We’re very proactive when it comes to building relationships within the house,” Cushman said. “We operate entirely on consensus and don’t do majority vote here.” 

He adds that putting structures in place to facilitate effective communication is critically important, especially when conflicts arise. 

“We have monthly conflict resolution meetings where anyone can state a grievance,” Cushman said. “We have people trained in nonviolent communication to be mediators when there needs to be a third party.”

A similar model is used at Linden Cohousing. 

“We have community business meetings twice a month, and we have a structure for how decisions are made,” Bachhauer said. “When there are interpersonal conflicts, we have a group setup that helps mediate conflicts, so we’ve got third parties to go to.” 

She and Cushman both held the model of cooperative living up as something broader society should  aspire to. 

“What I’ve learned from living in a community is that you’re not going to be best friends with everybody,” Bachhauer said, “But we can live together, and we can take care of our place and take care of each other.”

Lacey Mehring, a member of Nottingham, said that being a part of a built-in community of diverse people contributes to a sense of feeling well-connected.

“You could message your friend and be like: “Hey, do you want to come over to paint our nails?”  But maybe they live 20 minutes away,” Mehring said. “What about just going down one flight of stairs? Or down the hallway? I feel like it’s so much more accessible for people to build those relations because it’s not, you know, impeded by distance.”

The benefits of intentional communities extend beyond connecting to other people with shared values. Room rates in a co-op are usually less than half the cost of a one-bedroom apartment. In this way, co-ops provide a strong alternative to other housing options in Madison, where the mayor’s office estimates that half of all renters can’t afford their rent.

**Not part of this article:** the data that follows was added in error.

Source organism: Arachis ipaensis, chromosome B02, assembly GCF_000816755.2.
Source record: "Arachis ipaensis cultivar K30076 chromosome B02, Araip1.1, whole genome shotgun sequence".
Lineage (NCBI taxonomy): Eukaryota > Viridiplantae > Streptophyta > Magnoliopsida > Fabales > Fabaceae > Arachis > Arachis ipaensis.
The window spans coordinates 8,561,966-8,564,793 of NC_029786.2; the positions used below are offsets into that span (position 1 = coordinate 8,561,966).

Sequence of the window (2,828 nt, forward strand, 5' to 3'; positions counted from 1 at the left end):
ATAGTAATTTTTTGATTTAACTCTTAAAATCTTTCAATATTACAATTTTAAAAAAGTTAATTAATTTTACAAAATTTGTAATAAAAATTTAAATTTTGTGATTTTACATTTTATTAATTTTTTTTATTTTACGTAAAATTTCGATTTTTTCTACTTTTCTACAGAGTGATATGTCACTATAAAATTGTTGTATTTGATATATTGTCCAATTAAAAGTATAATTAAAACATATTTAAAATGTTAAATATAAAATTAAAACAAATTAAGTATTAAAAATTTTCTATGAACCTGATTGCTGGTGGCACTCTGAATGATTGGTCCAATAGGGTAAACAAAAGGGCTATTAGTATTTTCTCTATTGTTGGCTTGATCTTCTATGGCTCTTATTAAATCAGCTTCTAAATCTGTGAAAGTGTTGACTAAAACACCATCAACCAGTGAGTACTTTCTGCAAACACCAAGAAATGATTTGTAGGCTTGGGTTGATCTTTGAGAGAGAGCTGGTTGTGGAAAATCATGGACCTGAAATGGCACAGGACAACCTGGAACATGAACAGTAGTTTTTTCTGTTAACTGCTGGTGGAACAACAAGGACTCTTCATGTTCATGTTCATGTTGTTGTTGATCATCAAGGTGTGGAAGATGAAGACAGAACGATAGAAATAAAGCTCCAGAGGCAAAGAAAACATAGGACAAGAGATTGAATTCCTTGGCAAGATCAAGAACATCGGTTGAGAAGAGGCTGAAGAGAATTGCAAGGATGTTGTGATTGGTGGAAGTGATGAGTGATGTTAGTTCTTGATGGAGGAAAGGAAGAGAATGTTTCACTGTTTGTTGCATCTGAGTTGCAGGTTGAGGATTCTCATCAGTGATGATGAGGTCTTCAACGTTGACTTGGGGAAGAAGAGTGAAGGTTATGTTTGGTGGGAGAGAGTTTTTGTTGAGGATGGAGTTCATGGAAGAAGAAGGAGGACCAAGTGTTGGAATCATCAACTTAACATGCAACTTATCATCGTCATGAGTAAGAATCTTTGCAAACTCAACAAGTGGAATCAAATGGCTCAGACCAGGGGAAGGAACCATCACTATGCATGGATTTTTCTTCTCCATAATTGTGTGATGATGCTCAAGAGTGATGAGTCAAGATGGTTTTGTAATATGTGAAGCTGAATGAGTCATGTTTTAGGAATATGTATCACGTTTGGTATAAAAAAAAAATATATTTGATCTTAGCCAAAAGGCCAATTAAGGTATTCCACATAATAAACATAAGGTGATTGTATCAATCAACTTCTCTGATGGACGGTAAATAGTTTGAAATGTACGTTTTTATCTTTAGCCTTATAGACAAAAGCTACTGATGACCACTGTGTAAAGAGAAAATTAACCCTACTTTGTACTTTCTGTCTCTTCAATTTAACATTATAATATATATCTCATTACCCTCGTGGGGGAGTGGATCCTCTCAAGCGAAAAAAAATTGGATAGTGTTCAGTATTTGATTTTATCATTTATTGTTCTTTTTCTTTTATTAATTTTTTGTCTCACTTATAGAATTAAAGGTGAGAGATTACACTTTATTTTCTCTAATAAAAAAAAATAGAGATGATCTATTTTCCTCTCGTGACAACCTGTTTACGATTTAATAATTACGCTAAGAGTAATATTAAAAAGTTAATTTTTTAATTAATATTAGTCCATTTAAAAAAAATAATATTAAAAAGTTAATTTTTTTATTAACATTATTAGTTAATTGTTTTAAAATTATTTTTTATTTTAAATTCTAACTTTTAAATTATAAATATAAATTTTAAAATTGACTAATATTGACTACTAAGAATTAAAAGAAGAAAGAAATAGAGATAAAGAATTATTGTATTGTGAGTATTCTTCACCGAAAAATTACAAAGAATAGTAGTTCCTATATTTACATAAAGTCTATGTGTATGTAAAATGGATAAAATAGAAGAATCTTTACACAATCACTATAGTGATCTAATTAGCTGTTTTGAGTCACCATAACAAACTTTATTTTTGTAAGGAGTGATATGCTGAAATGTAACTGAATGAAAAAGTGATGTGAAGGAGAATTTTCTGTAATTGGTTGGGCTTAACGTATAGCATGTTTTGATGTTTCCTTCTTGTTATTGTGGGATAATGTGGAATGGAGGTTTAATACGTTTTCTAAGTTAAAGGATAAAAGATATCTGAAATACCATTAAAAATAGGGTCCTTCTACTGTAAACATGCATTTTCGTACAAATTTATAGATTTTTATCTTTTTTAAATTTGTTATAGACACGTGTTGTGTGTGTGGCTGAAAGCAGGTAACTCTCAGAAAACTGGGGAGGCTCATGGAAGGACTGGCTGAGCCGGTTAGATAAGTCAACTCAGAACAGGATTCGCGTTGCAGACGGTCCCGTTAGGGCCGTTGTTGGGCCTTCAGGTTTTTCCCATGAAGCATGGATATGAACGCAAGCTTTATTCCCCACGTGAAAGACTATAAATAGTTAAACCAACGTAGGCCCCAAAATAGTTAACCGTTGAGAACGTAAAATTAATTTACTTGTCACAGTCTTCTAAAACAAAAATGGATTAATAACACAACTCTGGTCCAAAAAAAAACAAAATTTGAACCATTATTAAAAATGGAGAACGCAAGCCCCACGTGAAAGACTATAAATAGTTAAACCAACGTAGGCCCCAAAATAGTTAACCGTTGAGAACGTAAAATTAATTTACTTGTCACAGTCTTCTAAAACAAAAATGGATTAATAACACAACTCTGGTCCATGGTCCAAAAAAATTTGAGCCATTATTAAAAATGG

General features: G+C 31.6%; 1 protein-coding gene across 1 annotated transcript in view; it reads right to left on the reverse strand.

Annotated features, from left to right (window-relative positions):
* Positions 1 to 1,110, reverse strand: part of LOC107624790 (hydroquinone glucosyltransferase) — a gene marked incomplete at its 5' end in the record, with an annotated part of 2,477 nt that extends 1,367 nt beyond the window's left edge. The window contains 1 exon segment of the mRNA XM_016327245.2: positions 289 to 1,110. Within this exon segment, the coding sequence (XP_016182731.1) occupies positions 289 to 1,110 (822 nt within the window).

Many co-ops also offer a food share option to help cut costs of meal preparation. At Nottingham, residents contribute $60 a month to a food share and take turns cooking house meals. 

“So, you’re looking at about an average of about $400 a month per person all together,” Cushman said.

While the benefits of living in a single household are substantial, cooperative living in individual households can have less of a financial benefit. 

At Linden Cohousing, which is set up as a condo community, each individual household can expect to pay a mortgage that’s in keeping with the city’s median apartment rental costs, which is around $1400, according to a Capital Times analysis of Zillow’s data. Members at Linden also reserve several discounted units for low-income households. Common meals are offered several times a week. 

For Bachhauer, the benefits of community living far outweigh any additional effort or time commitment.

“I don’t want to paint it as a utopia because it’s not a perfect place,” Bachhauer said.  “But it is a very good place.”